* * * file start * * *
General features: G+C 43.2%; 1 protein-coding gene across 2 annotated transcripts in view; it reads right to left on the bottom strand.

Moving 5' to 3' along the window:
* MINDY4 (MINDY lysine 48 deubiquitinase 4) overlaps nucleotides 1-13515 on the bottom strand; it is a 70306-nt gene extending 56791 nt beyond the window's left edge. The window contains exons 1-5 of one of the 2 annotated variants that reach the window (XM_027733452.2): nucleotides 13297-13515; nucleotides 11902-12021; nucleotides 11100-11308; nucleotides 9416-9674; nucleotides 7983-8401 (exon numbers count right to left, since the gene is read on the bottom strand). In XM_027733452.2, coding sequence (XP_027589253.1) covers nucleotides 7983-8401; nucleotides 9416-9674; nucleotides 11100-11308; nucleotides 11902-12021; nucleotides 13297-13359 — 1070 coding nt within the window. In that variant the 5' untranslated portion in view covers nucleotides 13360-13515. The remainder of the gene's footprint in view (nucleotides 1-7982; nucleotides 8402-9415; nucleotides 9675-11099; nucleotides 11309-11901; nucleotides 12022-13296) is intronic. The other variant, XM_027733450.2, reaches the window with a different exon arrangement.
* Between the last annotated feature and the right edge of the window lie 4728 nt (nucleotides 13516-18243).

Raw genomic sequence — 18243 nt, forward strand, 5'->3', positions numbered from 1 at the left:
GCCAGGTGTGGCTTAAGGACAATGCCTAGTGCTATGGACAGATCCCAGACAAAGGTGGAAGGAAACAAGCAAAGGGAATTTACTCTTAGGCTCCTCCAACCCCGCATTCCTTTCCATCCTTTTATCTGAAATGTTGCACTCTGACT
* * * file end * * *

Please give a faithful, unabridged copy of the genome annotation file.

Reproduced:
General features: G+C 43.2%; 1 protein-coding gene across 2 annotated transcripts in view; it reads right to left on the bottom strand.

Moving 5' to 3' along the window:
* MINDY4 (MINDY lysine 48 deubiquitinase 4) overlaps nucleotides 1-13515 on the bottom strand; it is a 70306-nt gene extending 56791 nt beyond the window's left edge. The window contains exons 1-5 of one of the 2 annotated variants that reach the window (XM_027733452.2): nucleotides 13297-13515; nucleotides 11902-12021; nucleotides 11100-11308; nucleotides 9416-9674; nucleotides 7983-8401 (exon numbers count right to left, since the gene is read on the bottom strand). In XM_027733452.2, coding sequence (XP_027589253.1) covers nucleotides 7983-8401; nucleotides 9416-9674; nucleotides 11100-11308; nucleotides 11902-12021; nucleotides 13297-13359 — 1070 coding nt within the window. In that variant the 5' untranslated portion in view covers nucleotides 13360-13515. The remainder of the gene's footprint in view (nucleotides 1-7982; nucleotides 8402-9415; nucleotides 9675-11099; nucleotides 11309-11901; nucleotides 12022-13296) is intronic. The other variant, XM_027733450.2, reaches the window with a different exon arrangement.
* Between the last annotated feature and the right edge of the window lie 4728 nt (nucleotides 13516-18243).

Raw genomic sequence — 18243 nt, forward strand, 5'->3', positions numbered from 1 at the left:
GCCAGGTGTGGCTTAAGGACAATGCCTAGTGCTATGGACAGATCCCAGACAAAGGTGGAAGGAAACAAGCAAAGGGAATTTACTCTTAGGCTCCTCCAACCCCGCATTCCTTTCCATCCTTTTATCTGAAATGTTGCACTCTGACT